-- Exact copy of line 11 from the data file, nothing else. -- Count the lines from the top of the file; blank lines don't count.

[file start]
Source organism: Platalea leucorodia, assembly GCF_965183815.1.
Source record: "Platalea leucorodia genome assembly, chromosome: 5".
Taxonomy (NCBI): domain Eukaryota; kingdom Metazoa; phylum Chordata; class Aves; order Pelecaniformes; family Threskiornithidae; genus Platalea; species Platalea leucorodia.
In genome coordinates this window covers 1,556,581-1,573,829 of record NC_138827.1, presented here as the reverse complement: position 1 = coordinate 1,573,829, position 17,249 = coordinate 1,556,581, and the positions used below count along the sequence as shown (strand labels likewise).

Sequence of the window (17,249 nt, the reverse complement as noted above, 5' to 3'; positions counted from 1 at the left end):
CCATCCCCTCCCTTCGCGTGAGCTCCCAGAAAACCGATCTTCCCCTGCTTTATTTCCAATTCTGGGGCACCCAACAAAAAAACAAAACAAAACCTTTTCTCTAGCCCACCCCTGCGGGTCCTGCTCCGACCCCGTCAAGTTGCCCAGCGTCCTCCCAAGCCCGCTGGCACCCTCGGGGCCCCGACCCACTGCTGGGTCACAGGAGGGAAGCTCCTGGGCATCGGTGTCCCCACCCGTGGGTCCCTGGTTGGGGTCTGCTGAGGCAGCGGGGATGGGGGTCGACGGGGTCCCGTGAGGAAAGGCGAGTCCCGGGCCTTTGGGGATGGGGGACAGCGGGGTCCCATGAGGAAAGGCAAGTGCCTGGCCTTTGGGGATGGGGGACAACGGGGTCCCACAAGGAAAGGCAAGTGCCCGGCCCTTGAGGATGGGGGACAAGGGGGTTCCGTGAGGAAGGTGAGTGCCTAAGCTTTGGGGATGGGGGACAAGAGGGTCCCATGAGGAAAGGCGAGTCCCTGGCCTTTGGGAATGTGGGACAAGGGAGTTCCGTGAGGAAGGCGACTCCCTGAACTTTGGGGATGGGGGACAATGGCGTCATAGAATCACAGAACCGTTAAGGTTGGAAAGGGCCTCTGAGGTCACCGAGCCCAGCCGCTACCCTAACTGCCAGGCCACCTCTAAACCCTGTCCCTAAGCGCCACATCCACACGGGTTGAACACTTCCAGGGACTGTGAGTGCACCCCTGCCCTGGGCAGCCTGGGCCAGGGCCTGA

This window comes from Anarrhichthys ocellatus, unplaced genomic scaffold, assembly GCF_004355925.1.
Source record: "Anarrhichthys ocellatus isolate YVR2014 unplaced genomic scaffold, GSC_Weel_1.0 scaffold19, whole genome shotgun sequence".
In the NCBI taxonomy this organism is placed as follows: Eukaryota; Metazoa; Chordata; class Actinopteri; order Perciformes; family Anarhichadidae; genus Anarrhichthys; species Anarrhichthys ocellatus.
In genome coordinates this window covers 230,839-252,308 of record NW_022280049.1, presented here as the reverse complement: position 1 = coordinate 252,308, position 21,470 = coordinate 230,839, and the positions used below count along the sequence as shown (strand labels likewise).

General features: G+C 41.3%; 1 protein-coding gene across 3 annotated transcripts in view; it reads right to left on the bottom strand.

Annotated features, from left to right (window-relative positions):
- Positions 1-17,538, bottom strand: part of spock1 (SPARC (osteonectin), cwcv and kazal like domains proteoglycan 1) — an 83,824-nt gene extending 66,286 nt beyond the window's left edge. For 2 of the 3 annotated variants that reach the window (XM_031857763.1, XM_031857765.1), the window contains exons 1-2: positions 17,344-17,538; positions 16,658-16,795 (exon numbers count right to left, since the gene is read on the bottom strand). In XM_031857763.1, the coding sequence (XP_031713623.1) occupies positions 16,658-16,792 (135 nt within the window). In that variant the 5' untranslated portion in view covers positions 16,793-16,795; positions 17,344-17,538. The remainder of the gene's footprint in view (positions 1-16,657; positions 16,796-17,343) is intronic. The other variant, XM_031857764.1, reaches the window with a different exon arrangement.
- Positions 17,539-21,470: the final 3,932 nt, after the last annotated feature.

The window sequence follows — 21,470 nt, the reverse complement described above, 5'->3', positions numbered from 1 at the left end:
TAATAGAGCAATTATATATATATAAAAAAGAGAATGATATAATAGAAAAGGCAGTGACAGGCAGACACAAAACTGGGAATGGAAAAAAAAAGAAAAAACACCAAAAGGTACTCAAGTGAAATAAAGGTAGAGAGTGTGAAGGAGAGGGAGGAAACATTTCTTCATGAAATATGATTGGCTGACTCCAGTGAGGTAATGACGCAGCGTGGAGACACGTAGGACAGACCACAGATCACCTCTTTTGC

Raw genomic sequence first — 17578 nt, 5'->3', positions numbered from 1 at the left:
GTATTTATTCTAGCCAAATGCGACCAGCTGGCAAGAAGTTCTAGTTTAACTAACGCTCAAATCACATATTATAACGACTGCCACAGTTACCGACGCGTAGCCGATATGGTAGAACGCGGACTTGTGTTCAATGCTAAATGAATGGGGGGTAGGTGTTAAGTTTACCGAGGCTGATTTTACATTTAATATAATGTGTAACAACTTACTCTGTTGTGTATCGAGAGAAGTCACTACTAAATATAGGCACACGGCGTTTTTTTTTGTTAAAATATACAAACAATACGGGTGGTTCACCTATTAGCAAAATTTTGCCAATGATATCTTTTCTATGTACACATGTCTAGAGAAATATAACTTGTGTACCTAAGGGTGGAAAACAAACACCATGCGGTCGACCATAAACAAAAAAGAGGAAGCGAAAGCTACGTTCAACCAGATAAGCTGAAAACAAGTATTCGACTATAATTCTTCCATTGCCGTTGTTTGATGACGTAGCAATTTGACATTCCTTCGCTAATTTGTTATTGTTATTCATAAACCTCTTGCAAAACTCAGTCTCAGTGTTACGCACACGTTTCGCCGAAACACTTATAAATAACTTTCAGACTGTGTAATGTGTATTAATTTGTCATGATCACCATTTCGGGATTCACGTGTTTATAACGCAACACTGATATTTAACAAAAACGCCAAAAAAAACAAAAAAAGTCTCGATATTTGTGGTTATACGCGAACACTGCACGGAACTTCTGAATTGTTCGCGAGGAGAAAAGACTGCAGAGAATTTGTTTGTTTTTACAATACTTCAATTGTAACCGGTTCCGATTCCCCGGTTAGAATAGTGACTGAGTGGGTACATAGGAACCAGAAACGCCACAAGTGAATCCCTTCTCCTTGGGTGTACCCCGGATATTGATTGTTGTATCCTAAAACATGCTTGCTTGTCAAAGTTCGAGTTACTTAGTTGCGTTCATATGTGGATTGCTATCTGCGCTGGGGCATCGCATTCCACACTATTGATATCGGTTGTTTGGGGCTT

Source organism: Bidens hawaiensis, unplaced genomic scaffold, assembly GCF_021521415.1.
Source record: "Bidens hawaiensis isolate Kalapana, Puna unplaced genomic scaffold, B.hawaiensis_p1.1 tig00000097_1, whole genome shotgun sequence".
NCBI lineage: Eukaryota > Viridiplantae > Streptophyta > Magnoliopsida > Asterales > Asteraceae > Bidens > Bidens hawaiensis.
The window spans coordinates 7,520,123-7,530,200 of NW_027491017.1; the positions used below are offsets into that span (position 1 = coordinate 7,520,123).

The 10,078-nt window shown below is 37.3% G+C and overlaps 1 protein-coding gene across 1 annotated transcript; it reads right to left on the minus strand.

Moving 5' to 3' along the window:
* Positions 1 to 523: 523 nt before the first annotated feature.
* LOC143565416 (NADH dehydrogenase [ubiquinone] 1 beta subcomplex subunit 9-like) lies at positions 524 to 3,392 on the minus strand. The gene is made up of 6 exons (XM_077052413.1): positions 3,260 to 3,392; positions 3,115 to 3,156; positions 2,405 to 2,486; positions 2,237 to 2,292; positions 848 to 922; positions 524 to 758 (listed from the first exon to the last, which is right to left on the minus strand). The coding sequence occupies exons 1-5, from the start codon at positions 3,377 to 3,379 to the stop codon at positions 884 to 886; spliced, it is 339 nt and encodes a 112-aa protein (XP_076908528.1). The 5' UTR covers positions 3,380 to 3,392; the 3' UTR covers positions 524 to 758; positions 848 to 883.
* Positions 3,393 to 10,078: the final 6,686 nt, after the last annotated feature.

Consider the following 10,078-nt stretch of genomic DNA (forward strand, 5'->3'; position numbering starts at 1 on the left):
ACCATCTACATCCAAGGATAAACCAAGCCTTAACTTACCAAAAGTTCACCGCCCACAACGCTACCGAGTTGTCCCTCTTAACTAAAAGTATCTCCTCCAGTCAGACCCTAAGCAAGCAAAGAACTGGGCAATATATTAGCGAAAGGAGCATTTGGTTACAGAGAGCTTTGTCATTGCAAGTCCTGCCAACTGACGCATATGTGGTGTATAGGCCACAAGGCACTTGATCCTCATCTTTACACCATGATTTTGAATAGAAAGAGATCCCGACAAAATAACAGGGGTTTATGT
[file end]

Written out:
General features: G+C 41.3%; 1 protein-coding gene across 3 annotated transcripts in view; it reads right to left on the bottom strand.